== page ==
But you probably have nothing to worry about. For normal people living in normal homes, it takes a year or ten for beans to soak up enough moisture to start growing mold and truly expire.
How Coffee Marketers Have Deceived Us For Profit
You probably used to think coffee was fresh for weeks or months. I mean, coffee bags have a “best by” date that’s months in the future, right?
It’s all clever marketing.
Some coffee companies try to pull the wool over our heads by stating coffee is fresh for months as if it’s fact. Except it’s not – we know that now. Those “best buy” dates far in the future are deceiving, and it’s all so coffee companies can keep stale beans on the shelves of grocery stores for months without us realizing that’s a bad thing.
Supermarket coffee is almost always stale coffee.
So here’s what you need to look for instead: a “roasted on” date.
Roasters that are focused on quality are transparent about when they roast their coffee. We don't roast a bean until you order it. Your Roast on Date is 99% the day you order it. The other 1% is the day after we roasted it.
Why You Should Only Buy Fresh Coffee
Fresh coffee is full of live, full of flavor.
The acids are crisp and clean. The sugars are sweet and satisfying. The aromas are rich and captivating. And there’s virtually no bitterness – and any bitterness that is in the bean actually helps balance out the bright acids. Note ( Highly Caffeinated Coffeess are often more bitter due to the Robusta Beans used. Caffeine is just bitter)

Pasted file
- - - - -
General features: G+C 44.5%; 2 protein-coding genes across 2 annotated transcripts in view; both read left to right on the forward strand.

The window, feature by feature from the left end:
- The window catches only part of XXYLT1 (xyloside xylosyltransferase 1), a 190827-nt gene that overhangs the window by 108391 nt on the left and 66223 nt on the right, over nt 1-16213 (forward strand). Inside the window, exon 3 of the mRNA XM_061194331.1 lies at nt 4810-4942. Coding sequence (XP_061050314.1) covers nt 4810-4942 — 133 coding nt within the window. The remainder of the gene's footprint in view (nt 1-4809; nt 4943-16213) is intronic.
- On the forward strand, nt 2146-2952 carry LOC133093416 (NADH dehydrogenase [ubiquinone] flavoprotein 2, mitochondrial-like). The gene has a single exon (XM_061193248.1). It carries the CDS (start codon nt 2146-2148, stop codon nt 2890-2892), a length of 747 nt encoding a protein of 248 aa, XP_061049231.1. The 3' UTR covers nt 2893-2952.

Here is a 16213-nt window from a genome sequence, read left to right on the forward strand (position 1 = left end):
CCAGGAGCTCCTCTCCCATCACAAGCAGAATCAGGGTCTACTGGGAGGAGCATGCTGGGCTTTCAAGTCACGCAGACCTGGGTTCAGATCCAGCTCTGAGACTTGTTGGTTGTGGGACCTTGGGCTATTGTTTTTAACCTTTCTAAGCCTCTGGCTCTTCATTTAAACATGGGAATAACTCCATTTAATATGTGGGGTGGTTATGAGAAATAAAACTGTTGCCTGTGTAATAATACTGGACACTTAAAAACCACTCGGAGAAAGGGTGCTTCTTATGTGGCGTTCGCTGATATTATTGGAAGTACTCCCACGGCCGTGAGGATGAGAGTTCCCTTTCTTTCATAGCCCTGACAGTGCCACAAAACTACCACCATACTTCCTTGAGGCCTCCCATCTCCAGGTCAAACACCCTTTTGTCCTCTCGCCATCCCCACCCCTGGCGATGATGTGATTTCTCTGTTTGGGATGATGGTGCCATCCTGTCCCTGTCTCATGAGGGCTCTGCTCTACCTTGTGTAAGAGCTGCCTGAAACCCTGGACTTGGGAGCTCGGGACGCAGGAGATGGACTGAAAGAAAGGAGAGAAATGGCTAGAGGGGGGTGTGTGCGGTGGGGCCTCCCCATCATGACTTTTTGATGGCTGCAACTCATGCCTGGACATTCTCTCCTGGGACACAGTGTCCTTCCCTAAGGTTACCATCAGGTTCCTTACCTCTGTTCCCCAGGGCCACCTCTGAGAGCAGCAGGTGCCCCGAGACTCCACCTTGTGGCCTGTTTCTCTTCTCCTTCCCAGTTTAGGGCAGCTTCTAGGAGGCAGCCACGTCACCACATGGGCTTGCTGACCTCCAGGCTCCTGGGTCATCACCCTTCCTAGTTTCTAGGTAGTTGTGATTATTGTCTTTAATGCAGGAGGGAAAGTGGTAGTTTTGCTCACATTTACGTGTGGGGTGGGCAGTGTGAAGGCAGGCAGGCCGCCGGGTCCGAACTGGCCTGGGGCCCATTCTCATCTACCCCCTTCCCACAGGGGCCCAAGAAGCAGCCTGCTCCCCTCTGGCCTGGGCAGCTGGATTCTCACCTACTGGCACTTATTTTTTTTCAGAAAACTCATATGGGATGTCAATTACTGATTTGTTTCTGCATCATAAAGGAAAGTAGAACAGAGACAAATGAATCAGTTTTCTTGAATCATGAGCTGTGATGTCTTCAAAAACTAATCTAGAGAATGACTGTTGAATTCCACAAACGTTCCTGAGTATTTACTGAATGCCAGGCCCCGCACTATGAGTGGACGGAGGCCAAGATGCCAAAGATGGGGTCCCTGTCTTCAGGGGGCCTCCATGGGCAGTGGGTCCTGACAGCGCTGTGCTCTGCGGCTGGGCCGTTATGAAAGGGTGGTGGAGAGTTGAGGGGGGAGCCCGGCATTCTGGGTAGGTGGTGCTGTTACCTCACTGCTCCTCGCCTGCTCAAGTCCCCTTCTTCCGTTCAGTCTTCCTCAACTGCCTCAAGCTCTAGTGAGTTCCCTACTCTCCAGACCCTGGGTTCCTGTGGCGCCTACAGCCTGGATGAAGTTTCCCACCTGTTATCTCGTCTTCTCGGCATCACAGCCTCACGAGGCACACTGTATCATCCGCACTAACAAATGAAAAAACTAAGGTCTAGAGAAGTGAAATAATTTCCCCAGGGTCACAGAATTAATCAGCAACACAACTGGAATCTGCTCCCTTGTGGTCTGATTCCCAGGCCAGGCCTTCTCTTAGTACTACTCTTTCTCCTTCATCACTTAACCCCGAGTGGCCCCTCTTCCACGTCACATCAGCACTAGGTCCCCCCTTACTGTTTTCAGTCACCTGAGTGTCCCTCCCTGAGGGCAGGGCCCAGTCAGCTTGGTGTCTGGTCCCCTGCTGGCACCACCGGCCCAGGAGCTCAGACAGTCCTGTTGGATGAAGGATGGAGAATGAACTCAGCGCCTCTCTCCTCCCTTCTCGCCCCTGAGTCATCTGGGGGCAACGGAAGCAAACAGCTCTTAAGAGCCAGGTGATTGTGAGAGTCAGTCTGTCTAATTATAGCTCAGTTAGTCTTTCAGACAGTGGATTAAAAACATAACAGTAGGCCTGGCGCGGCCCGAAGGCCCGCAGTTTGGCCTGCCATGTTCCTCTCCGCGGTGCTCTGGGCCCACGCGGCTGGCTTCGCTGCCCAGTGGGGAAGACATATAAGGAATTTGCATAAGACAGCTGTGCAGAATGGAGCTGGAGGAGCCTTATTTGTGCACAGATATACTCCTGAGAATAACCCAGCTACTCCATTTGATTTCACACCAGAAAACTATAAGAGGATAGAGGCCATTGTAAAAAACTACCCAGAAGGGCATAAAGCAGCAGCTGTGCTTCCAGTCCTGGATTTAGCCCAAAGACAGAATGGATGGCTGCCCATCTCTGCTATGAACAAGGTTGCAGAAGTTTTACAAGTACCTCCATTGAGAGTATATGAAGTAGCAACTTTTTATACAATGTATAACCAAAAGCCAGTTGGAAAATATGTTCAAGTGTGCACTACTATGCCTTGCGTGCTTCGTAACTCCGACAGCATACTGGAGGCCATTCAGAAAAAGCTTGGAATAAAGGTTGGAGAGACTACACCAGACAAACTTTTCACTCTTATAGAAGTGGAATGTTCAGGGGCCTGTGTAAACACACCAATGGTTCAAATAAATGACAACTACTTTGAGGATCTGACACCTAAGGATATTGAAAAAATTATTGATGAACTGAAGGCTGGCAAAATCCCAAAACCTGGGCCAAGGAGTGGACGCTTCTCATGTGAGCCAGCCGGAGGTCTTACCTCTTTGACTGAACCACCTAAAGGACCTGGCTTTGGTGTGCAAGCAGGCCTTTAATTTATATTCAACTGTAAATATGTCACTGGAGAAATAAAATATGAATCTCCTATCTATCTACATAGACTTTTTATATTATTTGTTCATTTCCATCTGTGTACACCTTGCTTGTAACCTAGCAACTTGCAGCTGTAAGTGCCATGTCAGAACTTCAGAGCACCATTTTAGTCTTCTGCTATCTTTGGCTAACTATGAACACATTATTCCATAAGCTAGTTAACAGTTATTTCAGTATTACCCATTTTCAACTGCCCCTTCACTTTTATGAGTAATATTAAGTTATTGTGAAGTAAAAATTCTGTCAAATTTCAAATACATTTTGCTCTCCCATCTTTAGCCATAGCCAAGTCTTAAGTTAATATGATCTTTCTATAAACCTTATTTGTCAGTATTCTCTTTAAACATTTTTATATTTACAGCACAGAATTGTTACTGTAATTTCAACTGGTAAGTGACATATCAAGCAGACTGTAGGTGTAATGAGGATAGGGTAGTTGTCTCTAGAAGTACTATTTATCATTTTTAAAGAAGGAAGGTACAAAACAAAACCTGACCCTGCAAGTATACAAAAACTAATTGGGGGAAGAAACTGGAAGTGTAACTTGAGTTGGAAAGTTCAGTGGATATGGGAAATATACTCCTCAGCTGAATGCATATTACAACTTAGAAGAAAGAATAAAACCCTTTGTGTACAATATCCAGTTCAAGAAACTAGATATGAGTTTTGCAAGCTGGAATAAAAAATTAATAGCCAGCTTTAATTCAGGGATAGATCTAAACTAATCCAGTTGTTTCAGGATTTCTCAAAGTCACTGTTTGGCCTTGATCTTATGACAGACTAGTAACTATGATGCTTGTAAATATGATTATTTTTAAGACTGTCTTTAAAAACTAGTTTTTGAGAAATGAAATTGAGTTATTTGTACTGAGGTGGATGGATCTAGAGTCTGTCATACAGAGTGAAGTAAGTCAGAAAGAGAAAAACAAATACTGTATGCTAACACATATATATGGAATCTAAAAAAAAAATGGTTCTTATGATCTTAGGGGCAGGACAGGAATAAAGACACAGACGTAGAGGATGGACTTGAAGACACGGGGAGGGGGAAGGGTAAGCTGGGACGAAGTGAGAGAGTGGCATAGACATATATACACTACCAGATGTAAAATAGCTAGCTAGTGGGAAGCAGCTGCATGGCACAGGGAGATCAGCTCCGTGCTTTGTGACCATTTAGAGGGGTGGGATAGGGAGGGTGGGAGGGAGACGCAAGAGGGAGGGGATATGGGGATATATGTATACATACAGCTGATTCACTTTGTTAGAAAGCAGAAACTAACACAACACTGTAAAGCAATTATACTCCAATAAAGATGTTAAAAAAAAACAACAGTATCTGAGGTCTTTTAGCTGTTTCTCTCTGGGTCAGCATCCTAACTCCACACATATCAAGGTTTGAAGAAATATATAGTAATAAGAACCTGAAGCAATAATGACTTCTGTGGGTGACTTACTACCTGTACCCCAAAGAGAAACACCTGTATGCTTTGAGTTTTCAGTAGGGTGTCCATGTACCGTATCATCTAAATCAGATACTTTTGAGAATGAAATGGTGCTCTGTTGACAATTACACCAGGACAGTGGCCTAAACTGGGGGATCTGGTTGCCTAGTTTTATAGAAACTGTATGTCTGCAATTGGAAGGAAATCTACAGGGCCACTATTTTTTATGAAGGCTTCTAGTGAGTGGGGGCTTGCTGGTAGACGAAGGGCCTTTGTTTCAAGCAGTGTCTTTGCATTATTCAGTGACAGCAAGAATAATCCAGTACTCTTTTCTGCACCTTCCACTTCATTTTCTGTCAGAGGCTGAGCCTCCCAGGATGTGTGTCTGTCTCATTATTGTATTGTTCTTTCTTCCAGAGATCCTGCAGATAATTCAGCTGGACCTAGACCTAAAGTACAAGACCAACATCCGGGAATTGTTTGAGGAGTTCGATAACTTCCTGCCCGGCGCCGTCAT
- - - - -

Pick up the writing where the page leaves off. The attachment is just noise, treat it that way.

Fresh coffee is amazingly balanced.
Life’s too short to waste on stale, bitter beans. Buy the good stuff, throw a flavor party for your taste buds every morning, and start your day on the right foot.
Here’s what we suggest: buy coffee beans roasted within the last 7 days. If you try to find coffee roasted 1-2 days ago, you’ll probably be searching forever. But 7 days is a good standard – fresh enough to give you another full week of peak freshness, but loose enough that you can easily find beans this fresh online.
Extending Freshness: The Best Coffee Storage Containers
We already talked about oxygen, but there are a couple of other things that can actually make coffee go stale faster:
- Light – Both sunlight and artificial light initiate a process called photodegradation that makes organic things fall apart. This is why you want to store your coffee in an opaque container that doesn’t let any light through. So no mason jars – get a proper storage container.